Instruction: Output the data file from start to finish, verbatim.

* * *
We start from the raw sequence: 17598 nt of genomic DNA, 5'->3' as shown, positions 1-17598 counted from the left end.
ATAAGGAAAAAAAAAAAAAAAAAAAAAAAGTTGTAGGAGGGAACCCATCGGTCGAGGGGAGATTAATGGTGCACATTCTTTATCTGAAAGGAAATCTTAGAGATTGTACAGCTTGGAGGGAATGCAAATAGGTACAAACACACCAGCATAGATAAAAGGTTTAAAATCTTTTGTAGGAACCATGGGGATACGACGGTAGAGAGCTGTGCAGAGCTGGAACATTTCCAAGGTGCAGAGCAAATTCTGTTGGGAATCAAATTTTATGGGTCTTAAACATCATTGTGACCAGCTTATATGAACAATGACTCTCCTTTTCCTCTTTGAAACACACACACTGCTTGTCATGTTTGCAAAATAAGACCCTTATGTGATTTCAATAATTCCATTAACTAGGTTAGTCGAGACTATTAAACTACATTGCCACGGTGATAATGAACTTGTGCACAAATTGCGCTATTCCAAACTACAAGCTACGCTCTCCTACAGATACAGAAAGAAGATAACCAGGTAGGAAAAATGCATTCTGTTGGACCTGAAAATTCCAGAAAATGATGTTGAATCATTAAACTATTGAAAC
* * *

We start from the raw sequence: 17598 nt of genomic DNA, 5'->3' as shown, positions 1-17598 counted from the left end.
ATAAGGAAAAAAAAAAAAAAAAAAAAAAAGTTGTAGGAGGGAACCCATCGGTCGAGGGGAGATTAATGGTGCACATTCTTTATCTGAAAGGAAATCTTAGAGATTGTACAGCTTGGAGGGAATGCAAATAGGTACAAACACACCAGCATAGATAAAAGGTTTAAAATCTTTTGTAGGAACCATGGGGATACGACGGTAGAGAGCTGTGCAGAGCTGGAACATTTCCAAGGTGCAGAGCAAATTCTGTTGGGAATCAAATTTTATGGGTCTTAAACATCATTGTGACCAGCTTATATGAACAATGACTCTCCTTTTCCTCTTTGAAACACACACACTGCTTGTCATGTTTGCAAAATAAGACCCTTATGTGATTTCAATAATTCCATTAACTAGGTTAGTCGAGACTATTAAACTACATTGCCACGGTGATAATGAACTTGTGCACAAATTGCGCTATTCCAAACTACAAGCTACGCTCTCCTACAGATACAGAAAGAAGATAACCAGGTAGGAAAAATGCATTCTGTTGGACCTGAAAATTCCAGAAAATGATGTTGAATCATTAAACTATTGAAAC